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What can cause dupuytren's contracture?

What can cause dupuytren's contracture?

Hereditary: It is a hereditary disease. You need to have inherited the genes to get it. ...Read more

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How common is a dupuytren's contracture?

About 1 in 20 people: Typically affects people of northern european origin, less common in other ethnicities. ...Read more

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Is there a cure for volkmann's contracture?

Is there a cure for volkmann's contracture?

No: But treatment can improve function and relieve contractures. Therapy and muscle releases are performed. ...Read more

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How do I know if I have dupuytren contracture?

Dupuytren is a: genetic familial disease, that is a progressive thickening of the fascia, a tough fibrous layer of tissue in the palm, Dupuytrens starts as nodules and can progress to cords causing joint contracture in the hand. http://handctr.com/dupuytrens-disease-faq.html and http://handctr.com/xiaflex-for-dupuytrens-information.html and https://youtu.be/aiMsrLECOOw?list=PLaYVr8V1oPuBXtJnqRkOJpzn8Js700CWP ...Read more

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What can I do about a dupuytren's contracture?

What can I do about a dupuytren's contracture?

3 options: There are 3 options for treatment of dupuytren's contracture: 1) fasciectomy - long recovery 2) needle aponeurotomy - see my article in journal of hand surgery april 2012 3) xiaflex the treatment chosen will depend on the experience of your hand surgeon and the location and severity of the cords. http://www.centraljerseyhand.com/dupuytrens-contracture-surgery.htm. ...Read more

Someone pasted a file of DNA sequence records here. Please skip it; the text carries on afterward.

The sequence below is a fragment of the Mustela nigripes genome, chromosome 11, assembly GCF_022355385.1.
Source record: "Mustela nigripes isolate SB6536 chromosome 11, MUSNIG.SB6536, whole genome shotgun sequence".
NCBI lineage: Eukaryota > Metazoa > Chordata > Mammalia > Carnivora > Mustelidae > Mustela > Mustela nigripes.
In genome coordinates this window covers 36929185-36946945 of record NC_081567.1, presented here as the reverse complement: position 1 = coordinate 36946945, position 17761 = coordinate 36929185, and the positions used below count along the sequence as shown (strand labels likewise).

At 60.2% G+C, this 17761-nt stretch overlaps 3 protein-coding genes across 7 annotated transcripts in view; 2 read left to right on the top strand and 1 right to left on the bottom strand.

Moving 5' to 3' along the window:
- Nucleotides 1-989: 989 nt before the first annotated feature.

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What are the tests for dupuytren's contracture?

None: There is no test for dupuytren's contracture other than the physical exam. Dupuytren's contracture is proliferation of collagen tissue in the hand. As the disease progresses, the fingers become bent and cannot be straightened. There are three treatment options at this time, surgery, needle aponuerotomy and Collagenase injection. ...Read more

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What sort of disorder is dupuytren's contracture?

Fibroproliferative: Dupuytren's is a benign disease where normal tissue in the palm of the hand becomes diseases. It is a fibroproliferative disease, which means that the tissue becomes more active and there is an increase in the number of cells called fibroblasts. These produce extra collagen tissue which forms bumps or nodules. As the disease progresses, rope-like cords form which draw the fingers towards the palm. ...Read more

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What are the symptoms of dupuytren's contracture?

What are the symptoms of dupuytren's contracture?

A flexed finger: Dupuytren's contracture is a proliferation of collagen tissue in the palm, which causes the finger to be pulled into the palm. The collagen forms cords of hard tissue, preventing the finger from straightening. Unlike a trigger finger, which also gets stuck in flexion, a dupuytren's contracture can only be straightened with intervention. Treatment was initially surgical, but now can be injected. ...Read more